Henry Abbott at TrueHoop has a great piece on Gregg Popovich that everyone who loves basketball should read in its entirety. As anything Spurs-related tends to do though, it made me reminisce about the 2000s Pistons, and namely, why those Pistons have become these Pistons while Popovich’s Spurs, though probably not title contenders anymore, are still a good team despite a roster that has dealt with both age and injuries catching up with its stars and hasn’t had the benefit of lottery picks to restock its talent.
This passage, in particular, caught my attention:
In most systems, on most teams, the big minutes in the big games go to those who have already earned them. In San Antonio, Popovich knows those minutes can do a lot to inspire young players to develop. He has long been handing them out to players who would struggle to make a lot of NBA rosters. And he has way more than his fair share of those players evolve into meaningful contributors. Is it just that his front office knows how to find diamonds in the rough? Or maybe Popovich has mastered the art of polishing.
Is Danny Green the kind of guy who nails a buzzer-beater to win a huge game on the road over the defending champs? Most people, maybe even including Green, would have said “no” a day ago. But now he hit just exactly that shot — but for a tenth of a second and video review, the Spurs would have won at the end of regulation. This effect echoes across the lineup. James Anderson drove hard to the left of the lane, looking for all the world like an out-of-control guy not far removed from the D-League. But after drawing a defender, he made a beautiful dish to Splitter. And on and on. The five Spurs who played can all file away memories that prove, beyond a shadow of a doubt, that they can hang.
In the Pistons book I wrote during the lockout (which * ahem * can be purchased in electronic or dead tree form here), I wrote about one of my favorite random memories of the era when the Pistons were yearly title contenders:
I used to sit and gaze in amazement at Amir Johnson’s 2005-2006 NBA D-League stats — 18 points, 10 rebounds, 3 blocks, 2 assists, 1 steal per game on 62 percent shooting. He was long, fast and athletic. He was young, getting drafted straight out of high school in 2005. Surely, the Pistons would find a use for this kid. Obviously, they never did and Johnson went on to become a solid rotation player elsewhere. But the best moment for Pistons fans obsessed with the team’s youth came in a blowout loss to Milwaukee on April 17, 2006.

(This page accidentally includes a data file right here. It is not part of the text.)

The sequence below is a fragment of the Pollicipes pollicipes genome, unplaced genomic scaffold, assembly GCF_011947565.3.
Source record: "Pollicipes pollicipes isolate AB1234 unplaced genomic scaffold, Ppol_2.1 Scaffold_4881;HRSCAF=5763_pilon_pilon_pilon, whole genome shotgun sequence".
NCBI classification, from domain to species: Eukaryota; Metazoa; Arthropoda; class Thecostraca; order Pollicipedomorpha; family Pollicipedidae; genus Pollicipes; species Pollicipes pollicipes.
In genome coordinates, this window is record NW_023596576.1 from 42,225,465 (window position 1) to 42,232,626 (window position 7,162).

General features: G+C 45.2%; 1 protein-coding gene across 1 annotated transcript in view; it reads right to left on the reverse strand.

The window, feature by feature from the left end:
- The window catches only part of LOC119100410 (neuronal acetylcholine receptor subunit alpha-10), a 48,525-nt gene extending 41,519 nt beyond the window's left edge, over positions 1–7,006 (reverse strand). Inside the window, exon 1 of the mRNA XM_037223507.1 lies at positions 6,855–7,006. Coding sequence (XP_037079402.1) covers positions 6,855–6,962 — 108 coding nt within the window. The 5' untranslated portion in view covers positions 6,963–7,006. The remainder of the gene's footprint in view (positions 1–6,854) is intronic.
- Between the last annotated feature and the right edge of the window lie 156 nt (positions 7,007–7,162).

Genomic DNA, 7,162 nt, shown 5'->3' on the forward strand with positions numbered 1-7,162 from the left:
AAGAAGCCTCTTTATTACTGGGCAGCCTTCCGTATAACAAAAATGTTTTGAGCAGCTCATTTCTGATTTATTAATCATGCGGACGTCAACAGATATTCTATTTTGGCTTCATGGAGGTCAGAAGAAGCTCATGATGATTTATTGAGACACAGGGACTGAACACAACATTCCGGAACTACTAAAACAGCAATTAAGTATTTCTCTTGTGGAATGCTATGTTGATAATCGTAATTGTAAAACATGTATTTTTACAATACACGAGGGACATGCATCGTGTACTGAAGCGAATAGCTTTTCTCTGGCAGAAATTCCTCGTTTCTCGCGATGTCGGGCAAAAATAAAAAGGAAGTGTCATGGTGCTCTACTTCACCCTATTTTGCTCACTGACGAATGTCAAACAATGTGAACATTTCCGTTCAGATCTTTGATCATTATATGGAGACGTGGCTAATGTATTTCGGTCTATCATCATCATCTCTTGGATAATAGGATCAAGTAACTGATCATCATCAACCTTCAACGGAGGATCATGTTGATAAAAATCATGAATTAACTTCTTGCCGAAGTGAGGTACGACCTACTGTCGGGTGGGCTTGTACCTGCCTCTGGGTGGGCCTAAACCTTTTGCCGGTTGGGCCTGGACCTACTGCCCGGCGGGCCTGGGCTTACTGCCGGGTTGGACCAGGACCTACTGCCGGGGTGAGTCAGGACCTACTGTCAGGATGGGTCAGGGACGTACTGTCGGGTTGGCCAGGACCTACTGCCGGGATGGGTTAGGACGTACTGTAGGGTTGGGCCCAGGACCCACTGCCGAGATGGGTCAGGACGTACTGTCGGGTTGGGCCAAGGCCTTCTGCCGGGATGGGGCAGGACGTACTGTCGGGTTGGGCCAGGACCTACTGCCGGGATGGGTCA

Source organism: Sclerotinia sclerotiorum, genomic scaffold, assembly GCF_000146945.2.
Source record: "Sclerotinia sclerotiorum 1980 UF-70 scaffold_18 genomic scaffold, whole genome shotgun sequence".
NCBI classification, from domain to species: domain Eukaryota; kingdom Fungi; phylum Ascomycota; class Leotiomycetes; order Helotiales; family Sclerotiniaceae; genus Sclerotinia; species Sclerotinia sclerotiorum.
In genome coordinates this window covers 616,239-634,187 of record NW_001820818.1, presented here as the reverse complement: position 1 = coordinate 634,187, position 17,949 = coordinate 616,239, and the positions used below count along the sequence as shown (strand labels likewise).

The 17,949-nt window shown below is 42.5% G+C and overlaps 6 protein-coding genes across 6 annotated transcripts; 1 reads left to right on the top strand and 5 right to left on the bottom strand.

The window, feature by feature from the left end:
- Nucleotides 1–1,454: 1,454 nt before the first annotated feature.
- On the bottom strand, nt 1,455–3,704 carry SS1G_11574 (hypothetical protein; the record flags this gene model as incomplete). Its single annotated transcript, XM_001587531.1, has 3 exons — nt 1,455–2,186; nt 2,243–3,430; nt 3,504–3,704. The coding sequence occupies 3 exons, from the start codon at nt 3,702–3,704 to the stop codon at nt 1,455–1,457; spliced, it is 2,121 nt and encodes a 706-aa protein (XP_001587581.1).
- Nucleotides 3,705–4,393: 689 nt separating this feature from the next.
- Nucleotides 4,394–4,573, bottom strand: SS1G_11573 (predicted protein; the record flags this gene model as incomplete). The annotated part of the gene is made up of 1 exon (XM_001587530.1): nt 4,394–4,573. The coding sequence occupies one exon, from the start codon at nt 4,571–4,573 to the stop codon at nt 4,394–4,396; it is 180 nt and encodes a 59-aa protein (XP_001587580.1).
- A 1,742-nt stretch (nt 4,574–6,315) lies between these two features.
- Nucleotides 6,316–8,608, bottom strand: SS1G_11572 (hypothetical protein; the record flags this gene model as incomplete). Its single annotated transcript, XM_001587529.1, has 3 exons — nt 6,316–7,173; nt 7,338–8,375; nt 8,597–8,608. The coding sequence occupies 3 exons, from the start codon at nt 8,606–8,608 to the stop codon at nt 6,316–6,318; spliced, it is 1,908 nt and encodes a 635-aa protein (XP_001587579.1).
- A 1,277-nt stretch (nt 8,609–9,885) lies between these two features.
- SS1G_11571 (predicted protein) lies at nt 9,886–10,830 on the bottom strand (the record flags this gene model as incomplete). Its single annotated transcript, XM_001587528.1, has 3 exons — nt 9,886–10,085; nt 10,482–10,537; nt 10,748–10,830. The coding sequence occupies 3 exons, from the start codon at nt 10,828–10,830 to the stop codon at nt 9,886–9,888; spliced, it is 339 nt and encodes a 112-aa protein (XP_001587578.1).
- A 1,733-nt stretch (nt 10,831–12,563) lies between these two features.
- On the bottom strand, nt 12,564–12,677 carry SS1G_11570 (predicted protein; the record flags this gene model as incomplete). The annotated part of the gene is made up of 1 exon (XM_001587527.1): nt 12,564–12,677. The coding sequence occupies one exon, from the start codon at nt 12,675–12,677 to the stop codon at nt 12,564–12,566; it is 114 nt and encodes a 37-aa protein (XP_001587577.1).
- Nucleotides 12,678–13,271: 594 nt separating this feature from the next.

The Pistons were resting veterans, preparing for the playoffs late in the season. Rip Hamilton and Rasheed Wallace sat out the game. Chauncey Billups, Tayshaun Prince, Ben Wallace and Antonio McDyess all played less than 20 minutes each. When the Bucks built a huge lead in the third quarter, it was time for the kids to play.
Bolstered by the young trio of Johnson, Jason Maxiell and Carlos Delfino, the Pistons scored 35 points in the fourth quarter. Johnson made all six shots he attempted, even hitting two 3-pointers, to score 18 points. Maxiell was a wrecking ball, crashing the boards and putting down some ferocious dunks to finish with 11 points and 12 rebounds. Delfino ran, he handled the ball, he defended and he slashed to the basket, filling the stat sheet with 18 points, 5 rebounds, 2 assists and 3 steals.
I loved that game. Loved it. Watching those guys get on the court and get an opportunity at extended minutes after rotting on the bench most of the season was really rewarding. Looking back, it was also really depressing, as we all know, because with the exception of Maxiell, Johnson and Delfino didn’t become rotation contributors until Detroit gave them away in trades.
I’ve constantly harped on the player development issue with the Pistons. Detroit has done a great job finding talent in drafts. Teams simply don’t often find players late in the first round or in the second round of drafts that turn into rotation players or better. The Pistons have a long, consistent history of finding value late — Brian Cardinal, Prince, Mehmet Okur, Delfino, Maxiell, Johnson, Rodney Stuckey, Arron Afflalo and Jonas Jerebko have all had solid or better NBA careers and none were lottery picks. Only a few teams can claim that kind of record at finding useful players late over the same time period. It’s impressive. What is unbelievably frustrating is, as we all know, five of those eight players have had their best years in other organizations. It’s maddening. It’s a question that, to my knowledge, Joe Dumars has never been competently asked about. The variations of the question I’ve heard asked — either some form of “How could you let Arron Afflalo go for nothing?!” or “OMG! How could you take Darko over Chris Bosh/’Melo/Wade?!” — don’t get at what the real question is. The question worth asking at this point has nothing to do with the individual players. The players are gone and they aren’t coming back. The question is how has Detroit been so savvy and consistently good at finding value in portions of the draft where most teams struggle to find it and so bad at turning that talent into contributors?